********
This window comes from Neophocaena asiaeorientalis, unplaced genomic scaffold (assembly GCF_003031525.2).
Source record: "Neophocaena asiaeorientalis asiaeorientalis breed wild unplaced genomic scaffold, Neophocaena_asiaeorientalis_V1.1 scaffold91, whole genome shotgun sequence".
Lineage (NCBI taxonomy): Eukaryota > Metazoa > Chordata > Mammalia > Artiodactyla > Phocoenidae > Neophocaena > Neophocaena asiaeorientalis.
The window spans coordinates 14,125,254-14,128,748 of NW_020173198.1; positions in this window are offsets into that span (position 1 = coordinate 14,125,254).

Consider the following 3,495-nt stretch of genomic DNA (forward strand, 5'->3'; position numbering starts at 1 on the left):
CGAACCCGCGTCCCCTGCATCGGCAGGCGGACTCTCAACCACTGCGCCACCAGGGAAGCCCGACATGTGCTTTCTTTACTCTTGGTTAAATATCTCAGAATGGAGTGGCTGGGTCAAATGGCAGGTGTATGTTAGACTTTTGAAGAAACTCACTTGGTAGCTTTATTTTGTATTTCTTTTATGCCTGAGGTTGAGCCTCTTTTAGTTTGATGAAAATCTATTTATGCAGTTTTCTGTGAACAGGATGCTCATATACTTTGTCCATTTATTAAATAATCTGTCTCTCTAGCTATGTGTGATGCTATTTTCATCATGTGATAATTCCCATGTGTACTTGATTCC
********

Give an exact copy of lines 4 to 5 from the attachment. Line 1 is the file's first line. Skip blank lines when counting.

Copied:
The window spans coordinates 14,125,254-14,128,748 of NW_020173198.1; positions in this window are offsets into that span (position 1 = coordinate 14,125,254).

Consider the following 3,495-nt stretch of genomic DNA (forward strand, 5'->3'; position numbering starts at 1 on the left):